English soccer set for virus impact talks

Leeds players and coaches are to defer their wages to ensure non-playing staff get paid.
Leeds players and coaches are to defer their wages to ensure non-playing staff get paid.

A meeting to discuss the financial impact of the pandemic-enforced suspension of action on English professional soccer is set to take place on Friday.

Cost-cutting measures due to lost revenue are even being considered at English Premier League (EPL) level.

In the second-tier Championship, Leeds United confirmed on Thursday that their players, management and senior staff have volunteered to defer their wages for the foreseeable future so that all non-football staff can be paid during the sport's shutdown.

On Wednesday, players' union the Professional Footballers' Association called for an urgent meeting with the EPL and the English Football League (EFL) to discuss a way through the crisis.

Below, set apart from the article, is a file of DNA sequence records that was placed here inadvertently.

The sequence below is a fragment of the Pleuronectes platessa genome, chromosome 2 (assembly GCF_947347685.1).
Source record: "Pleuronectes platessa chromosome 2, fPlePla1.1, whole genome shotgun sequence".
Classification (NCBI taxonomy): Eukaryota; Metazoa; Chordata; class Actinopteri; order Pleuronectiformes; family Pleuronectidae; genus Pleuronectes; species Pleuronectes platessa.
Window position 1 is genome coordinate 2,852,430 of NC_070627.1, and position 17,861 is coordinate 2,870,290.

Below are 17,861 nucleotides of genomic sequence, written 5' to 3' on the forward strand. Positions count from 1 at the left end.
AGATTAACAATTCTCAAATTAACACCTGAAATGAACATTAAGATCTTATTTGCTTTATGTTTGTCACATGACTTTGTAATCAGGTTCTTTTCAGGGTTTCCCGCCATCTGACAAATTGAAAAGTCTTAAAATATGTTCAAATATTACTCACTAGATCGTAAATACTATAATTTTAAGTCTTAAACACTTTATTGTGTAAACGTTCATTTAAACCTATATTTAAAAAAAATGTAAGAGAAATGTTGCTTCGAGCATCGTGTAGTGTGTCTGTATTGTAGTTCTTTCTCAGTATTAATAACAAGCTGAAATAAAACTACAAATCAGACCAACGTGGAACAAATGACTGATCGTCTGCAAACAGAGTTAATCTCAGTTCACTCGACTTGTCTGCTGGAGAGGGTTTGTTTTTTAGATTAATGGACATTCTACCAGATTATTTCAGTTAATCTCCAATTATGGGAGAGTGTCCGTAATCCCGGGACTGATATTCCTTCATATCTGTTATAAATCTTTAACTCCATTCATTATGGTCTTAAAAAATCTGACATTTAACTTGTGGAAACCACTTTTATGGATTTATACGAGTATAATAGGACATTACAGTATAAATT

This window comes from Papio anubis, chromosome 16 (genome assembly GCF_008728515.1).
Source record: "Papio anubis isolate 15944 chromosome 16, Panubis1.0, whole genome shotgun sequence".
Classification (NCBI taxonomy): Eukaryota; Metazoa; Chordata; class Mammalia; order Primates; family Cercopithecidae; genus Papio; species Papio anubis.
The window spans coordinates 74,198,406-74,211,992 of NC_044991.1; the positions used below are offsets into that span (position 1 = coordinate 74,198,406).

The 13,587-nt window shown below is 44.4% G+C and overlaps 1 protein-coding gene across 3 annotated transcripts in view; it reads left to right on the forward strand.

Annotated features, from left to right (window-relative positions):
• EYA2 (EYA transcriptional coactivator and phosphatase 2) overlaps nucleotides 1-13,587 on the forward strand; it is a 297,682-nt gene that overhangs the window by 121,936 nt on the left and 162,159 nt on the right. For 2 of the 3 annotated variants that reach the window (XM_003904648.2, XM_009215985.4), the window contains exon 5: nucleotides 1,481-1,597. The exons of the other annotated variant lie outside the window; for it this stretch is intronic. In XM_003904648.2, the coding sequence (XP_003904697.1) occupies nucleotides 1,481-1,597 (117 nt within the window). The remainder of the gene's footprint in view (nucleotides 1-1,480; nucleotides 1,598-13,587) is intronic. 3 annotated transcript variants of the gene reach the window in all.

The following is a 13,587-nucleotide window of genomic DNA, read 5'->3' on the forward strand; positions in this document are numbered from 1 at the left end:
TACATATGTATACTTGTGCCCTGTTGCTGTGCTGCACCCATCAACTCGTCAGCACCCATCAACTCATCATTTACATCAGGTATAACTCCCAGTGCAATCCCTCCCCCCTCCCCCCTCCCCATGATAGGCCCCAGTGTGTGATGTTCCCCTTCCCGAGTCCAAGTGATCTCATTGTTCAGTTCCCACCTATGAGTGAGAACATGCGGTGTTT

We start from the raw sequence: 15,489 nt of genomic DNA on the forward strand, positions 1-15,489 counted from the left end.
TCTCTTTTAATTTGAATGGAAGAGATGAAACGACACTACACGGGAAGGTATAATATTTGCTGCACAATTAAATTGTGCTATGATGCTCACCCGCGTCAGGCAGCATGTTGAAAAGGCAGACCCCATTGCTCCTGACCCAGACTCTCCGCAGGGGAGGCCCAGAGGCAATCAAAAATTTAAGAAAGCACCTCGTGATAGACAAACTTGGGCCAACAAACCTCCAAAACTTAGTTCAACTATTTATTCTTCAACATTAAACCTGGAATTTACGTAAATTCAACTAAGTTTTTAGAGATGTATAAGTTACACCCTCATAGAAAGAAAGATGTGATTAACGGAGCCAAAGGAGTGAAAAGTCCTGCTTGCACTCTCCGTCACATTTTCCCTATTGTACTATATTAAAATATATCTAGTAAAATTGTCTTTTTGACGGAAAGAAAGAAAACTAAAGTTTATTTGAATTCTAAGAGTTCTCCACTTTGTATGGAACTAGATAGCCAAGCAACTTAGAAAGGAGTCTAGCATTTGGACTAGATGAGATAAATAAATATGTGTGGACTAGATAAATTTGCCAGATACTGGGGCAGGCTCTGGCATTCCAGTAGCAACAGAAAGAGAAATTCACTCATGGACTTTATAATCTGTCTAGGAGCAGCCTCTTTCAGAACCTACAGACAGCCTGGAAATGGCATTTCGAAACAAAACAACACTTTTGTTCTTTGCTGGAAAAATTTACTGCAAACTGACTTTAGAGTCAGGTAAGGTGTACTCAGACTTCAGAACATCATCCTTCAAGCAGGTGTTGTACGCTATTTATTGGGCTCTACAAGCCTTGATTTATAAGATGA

It is understood talks have already taken place between the union and the two competitions prior to Friday, and that this will be a continuation of those discussions.

Professional soccer in England will not resume until April 30 at the earliest, though with the country in lockdown that seems an optimistic date.

Last week the EFL released a STG 50 million ($A100 million) package to help its clubs manage cash flow issues caused by the suspension in action.

It is understood the Premier League has not held any discussions on any assistance packages it can offer to clubs in the EFL or further down the pyramid.

The EPL could still face financial penalties itself from broadcasters in the event that the 2019-20 season cannot be completed, although the member clubs remain committed to getting the season finished.

The season has been extended indefinitely, which is also likely to mean that standard player contracts that expire on June 30 will need to be looked at.

World governing body FIFA has set up a working group to look at temporary amendments and dispensations to safeguard clubs and players, and it is also looking at adjustments to the summer transfer window.

Current contracts for players and coaches should be extended until the end of the delayed seasons, according to an internal FIFA document presented to its Coronavirus Working Group, according to reports.

The PFA said on Wednesday: "In order to deal with this situation, we have called for an urgent meeting with both the Premier League and the EFL to discuss how we might proceed going forward."

Australian Associated Press